Deluge of Amazon orders nearly overloads Iqaluit’s post office

Flurry of shipments follows fears of losing free shipping

An Iqaluit resident visits the post office’s package warehouse, which is dealing with a glut of deliveries spurred by fears that the city may lose the free shipping currently offered by Amazon. (File photo)

By Dustin Patar

It’s been nearly two weeks since some Iqaluit residents encountered an error message from Amazon that prevented items from being shipped to the city.

It wasn’t long before many residents found workarounds, such as changing the postal code from the one usually used to ship to the city, X0A 0H0, to X0A 1H0.

With the future of Amazon deliveries to the community seemingly uncertain, some Iqalungmuit took advantage of the opportunity and placed large orders.

Now all those packages are arriving, on top of the usual parcel traffic. A Canada Post employee said on social media at the end of last week that the Iqaluit facilities were at capacity.

In order to alleviate the influx of packages, Canada Post asks that residents pick up their parcels as soon as they receive their delivery notice cards.

To maximize pickup times, Canada Post was open this past Sunday, Oct. 20, and will continue to gauge the situation on a daily basis to determine if additional pickup times are needed.

By the middle of last week, the Amazon issue was resolved, but the service disruption lasted long enough to remind people of 2015, when Amazon stopped offering free shipping to Nunavut communities outside Iqaluit.

Many Iqaluit residents have come to depend on Amazon for the delivery of staples, including everything from toilet paper to food. The popularity of the delivery service is evident from the long lineups frequently seen at the city’s package warehouse, which was specifically acquired to handle a large number of incoming packages.

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(8) Comments:

  1. Posted by Convenience on

    The convenience of shopping at Amazon is not only lining the pockets of a multi-billionaire, but it’s entirely unfriendly to the environment. Small items are shipped from foreign countries, while our landfill is Amazon boxes and plastic air cushion thingies.
    With Christmas coming, I intend to buy locally. It’s a bit more thoughtful and supporting someone who needs it.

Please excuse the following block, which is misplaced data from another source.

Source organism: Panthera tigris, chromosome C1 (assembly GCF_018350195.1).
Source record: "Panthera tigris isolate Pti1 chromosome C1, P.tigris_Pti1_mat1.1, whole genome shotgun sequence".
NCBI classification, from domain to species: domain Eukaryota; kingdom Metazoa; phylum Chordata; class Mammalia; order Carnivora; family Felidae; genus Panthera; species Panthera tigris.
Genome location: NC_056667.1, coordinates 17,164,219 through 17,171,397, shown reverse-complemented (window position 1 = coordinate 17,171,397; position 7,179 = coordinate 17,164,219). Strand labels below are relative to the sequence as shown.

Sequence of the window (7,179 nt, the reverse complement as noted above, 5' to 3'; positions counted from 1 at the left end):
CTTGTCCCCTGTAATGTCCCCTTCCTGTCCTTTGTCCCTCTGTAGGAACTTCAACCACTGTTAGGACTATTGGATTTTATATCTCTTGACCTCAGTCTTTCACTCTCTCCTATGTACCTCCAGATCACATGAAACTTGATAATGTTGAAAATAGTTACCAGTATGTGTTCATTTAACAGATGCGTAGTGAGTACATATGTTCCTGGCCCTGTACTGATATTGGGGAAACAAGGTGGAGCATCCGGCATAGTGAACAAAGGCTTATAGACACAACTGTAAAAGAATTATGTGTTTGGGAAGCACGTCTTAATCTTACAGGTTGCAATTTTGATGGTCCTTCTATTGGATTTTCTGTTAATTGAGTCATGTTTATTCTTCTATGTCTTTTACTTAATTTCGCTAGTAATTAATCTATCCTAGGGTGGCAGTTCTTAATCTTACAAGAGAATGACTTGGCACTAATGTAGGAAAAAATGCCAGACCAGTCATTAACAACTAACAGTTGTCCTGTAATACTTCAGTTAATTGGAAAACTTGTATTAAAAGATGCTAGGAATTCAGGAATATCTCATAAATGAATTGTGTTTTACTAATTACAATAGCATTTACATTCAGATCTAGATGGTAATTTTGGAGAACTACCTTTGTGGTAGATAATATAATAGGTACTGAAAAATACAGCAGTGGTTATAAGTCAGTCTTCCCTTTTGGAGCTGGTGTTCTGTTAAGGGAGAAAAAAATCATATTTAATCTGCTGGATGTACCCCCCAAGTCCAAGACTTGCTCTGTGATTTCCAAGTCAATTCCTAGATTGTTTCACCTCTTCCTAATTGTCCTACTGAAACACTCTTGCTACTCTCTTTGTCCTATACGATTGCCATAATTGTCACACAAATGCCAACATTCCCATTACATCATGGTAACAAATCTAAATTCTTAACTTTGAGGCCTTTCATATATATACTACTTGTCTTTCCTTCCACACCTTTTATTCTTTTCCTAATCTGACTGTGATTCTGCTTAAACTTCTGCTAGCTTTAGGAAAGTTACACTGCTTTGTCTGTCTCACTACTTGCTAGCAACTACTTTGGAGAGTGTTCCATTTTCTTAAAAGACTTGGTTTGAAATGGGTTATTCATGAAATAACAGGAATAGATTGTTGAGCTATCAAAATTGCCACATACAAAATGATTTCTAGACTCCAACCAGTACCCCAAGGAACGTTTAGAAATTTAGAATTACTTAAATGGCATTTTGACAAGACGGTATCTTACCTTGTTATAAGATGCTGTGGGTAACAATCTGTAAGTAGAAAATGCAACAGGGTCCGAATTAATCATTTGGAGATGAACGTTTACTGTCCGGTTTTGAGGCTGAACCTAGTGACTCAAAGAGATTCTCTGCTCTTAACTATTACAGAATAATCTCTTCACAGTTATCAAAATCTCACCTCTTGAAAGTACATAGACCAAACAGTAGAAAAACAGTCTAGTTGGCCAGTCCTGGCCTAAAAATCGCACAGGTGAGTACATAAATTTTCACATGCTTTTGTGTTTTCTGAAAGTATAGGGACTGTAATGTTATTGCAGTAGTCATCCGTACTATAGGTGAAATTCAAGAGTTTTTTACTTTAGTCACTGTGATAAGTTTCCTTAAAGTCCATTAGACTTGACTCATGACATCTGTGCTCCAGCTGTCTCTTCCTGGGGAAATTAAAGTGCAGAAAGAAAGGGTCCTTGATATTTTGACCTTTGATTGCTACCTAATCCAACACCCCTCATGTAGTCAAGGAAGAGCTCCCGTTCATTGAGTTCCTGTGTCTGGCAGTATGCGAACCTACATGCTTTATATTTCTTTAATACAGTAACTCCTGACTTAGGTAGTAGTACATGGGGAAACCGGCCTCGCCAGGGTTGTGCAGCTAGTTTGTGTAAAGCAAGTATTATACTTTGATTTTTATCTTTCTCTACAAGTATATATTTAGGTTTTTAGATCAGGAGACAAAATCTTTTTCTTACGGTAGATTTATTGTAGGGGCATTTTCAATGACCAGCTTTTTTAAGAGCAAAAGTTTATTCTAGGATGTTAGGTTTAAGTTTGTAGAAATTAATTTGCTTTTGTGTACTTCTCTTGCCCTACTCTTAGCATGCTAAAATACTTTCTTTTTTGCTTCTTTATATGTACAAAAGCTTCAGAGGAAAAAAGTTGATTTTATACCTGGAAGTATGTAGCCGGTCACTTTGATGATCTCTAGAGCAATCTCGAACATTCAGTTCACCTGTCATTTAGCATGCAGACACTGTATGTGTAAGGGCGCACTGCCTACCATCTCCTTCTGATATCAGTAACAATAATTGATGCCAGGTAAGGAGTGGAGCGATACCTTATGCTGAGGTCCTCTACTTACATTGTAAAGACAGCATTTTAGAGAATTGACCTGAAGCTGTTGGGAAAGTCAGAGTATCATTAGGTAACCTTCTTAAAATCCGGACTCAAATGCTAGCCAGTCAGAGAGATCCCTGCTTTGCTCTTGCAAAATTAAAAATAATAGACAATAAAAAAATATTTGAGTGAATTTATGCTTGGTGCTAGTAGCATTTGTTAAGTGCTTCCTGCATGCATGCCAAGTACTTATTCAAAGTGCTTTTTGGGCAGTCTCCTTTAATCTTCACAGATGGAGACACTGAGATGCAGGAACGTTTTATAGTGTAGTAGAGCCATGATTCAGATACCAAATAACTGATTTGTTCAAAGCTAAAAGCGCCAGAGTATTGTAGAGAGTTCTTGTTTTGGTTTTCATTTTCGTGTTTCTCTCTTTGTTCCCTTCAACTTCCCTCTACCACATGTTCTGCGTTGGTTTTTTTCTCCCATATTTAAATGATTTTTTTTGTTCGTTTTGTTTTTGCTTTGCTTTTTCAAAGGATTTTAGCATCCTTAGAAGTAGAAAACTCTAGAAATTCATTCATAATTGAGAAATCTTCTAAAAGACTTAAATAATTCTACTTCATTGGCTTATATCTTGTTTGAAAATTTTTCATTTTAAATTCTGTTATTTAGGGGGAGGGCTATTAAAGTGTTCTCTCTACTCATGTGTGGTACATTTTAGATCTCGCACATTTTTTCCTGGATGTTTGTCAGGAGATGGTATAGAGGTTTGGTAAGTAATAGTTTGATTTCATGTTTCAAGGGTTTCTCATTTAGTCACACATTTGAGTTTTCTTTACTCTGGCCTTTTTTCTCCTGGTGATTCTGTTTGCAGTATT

• Posted by customer on

      I burn my boxes, they do not end up in the landfill.
      As a single mother who has 5 mouths to feed, I will gladly order food from amazon instead of buying from the local stores. I also have a monthly subscription that lowers the cost of already cheap dry goods.

  2. Posted by Tragic on

    Tragedy of the commons

  3. Posted by Observer on

    Those of us who live outside Iqaluit and lost our free shipping years ago have little to no sympathy

    • Posted by Realization on

      A lot of people in Nunavut do not realize that the beginning
      and end of Nunavut, is the runway in Iqaluit !

  4. Posted by Northener on

    If the main grocery stores were more reasonably priced perhaps the need for amazon would be less desireable. So as for the comment lining the pockets of millionaires, i’m just trying to keep a little lining in my own pocket.

  5. Posted by John Williams on

    I recently came back from a trip to Toronto. While there I bought my favorite package of cookies. They cost $2.48. Here in Iqaluit at Ventures or Northern they cost $12.99. I did the math, If I bought the cookies in Toronto at $2.48 and paid $3.00 to ship them here to Iqaluit they would cost $5.48. Why then do they cost $12.99? Someone is making a profit. They say they do not have the same buying power as the large stores in Toronto…I call bull, I think they line their pockets. They set margin on top of the cost of the product and on top of the shipping cost. So you pay 40% more on shipping and cost of food, plus a bit more in their pockets……sad.

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